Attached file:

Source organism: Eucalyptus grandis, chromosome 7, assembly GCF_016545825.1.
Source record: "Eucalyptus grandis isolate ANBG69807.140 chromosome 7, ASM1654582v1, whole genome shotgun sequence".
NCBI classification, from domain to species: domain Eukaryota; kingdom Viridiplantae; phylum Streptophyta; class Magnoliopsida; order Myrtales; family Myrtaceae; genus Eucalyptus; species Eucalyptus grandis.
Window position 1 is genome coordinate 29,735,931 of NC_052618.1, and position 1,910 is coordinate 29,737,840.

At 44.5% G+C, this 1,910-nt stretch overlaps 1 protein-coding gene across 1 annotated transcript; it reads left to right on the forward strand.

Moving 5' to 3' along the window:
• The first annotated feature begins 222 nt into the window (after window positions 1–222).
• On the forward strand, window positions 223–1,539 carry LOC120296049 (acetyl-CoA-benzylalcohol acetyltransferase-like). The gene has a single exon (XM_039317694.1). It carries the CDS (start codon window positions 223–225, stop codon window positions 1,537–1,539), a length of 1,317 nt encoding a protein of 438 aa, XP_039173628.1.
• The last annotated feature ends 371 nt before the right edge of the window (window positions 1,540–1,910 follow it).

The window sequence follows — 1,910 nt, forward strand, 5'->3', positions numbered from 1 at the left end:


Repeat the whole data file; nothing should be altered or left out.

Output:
Source organism: Eucalyptus grandis, chromosome 7, assembly GCF_016545825.1.
Source record: "Eucalyptus grandis isolate ANBG69807.140 chromosome 7, ASM1654582v1, whole genome shotgun sequence".
NCBI classification, from domain to species: domain Eukaryota; kingdom Viridiplantae; phylum Streptophyta; class Magnoliopsida; order Myrtales; family Myrtaceae; genus Eucalyptus; species Eucalyptus grandis.
Window position 1 is genome coordinate 29,735,931 of NC_052618.1, and position 1,910 is coordinate 29,737,840.

At 44.5% G+C, this 1,910-nt stretch overlaps 1 protein-coding gene across 1 annotated transcript; it reads left to right on the forward strand.

Moving 5' to 3' along the window:
• The first annotated feature begins 222 nt into the window (after window positions 1–222).
• On the forward strand, window positions 223–1,539 carry LOC120296049 (acetyl-CoA-benzylalcohol acetyltransferase-like). The gene has a single exon (XM_039317694.1). It carries the CDS (start codon window positions 223–225, stop codon window positions 1,537–1,539), a length of 1,317 nt encoding a protein of 438 aa, XP_039173628.1.
• The last annotated feature ends 371 nt before the right edge of the window (window positions 1,540–1,910 follow it).

The window sequence follows — 1,910 nt, forward strand, 5'->3', positions numbered from 1 at the left end: